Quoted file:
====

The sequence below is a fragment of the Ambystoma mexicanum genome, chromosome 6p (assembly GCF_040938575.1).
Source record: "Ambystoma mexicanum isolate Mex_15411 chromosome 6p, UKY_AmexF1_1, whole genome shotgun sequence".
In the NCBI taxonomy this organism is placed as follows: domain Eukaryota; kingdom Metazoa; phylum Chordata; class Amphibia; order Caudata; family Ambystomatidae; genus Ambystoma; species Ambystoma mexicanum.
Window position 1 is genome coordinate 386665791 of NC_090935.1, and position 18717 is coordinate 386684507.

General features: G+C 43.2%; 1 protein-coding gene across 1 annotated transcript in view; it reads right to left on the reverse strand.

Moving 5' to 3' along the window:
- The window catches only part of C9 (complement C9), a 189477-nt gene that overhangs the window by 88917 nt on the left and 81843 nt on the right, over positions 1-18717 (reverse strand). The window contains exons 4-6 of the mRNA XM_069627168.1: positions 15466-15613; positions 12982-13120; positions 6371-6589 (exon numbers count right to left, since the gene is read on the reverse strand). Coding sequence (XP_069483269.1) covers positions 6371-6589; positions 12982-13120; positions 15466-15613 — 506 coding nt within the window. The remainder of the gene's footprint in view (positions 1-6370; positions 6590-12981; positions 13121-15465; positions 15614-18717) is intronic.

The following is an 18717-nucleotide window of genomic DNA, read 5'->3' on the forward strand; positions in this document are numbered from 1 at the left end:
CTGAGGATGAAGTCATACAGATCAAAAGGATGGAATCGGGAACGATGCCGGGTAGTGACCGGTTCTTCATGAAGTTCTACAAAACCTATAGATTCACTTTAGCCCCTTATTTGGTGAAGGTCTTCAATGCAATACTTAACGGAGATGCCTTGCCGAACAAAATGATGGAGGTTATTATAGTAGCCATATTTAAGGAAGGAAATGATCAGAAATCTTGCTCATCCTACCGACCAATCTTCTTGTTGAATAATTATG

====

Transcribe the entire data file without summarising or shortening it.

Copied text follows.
The sequence below is a fragment of the Ambystoma mexicanum genome, chromosome 6p (assembly GCF_040938575.1).
Source record: "Ambystoma mexicanum isolate Mex_15411 chromosome 6p, UKY_AmexF1_1, whole genome shotgun sequence".
In the NCBI taxonomy this organism is placed as follows: domain Eukaryota; kingdom Metazoa; phylum Chordata; class Amphibia; order Caudata; family Ambystomatidae; genus Ambystoma; species Ambystoma mexicanum.
Window position 1 is genome coordinate 386665791 of NC_090935.1, and position 18717 is coordinate 386684507.

General features: G+C 43.2%; 1 protein-coding gene across 1 annotated transcript in view; it reads right to left on the reverse strand.

Moving 5' to 3' along the window:
- The window catches only part of C9 (complement C9), a 189477-nt gene that overhangs the window by 88917 nt on the left and 81843 nt on the right, over positions 1-18717 (reverse strand). The window contains exons 4-6 of the mRNA XM_069627168.1: positions 15466-15613; positions 12982-13120; positions 6371-6589 (exon numbers count right to left, since the gene is read on the reverse strand). Coding sequence (XP_069483269.1) covers positions 6371-6589; positions 12982-13120; positions 15466-15613 — 506 coding nt within the window. The remainder of the gene's footprint in view (positions 1-6370; positions 6590-12981; positions 13121-15465; positions 15614-18717) is intronic.

The following is an 18717-nucleotide window of genomic DNA, read 5'->3' on the forward strand; positions in this document are numbered from 1 at the left end:
CTGAGGATGAAGTCATACAGATCAAAAGGATGGAATCGGGAACGATGCCGGGTAGTGACCGGTTCTTCATGAAGTTCTACAAAACCTATAGATTCACTTTAGCCCCTTATTTGGTGAAGGTCTTCAATGCAATACTTAACGGAGATGCCTTGCCGAACAAAATGATGGAGGTTATTATAGTAGCCATATTTAAGGAAGGAAATGATCAGAAATCTTGCTCATCCTACCGACCAATCTTCTTGTTGAATAATTATG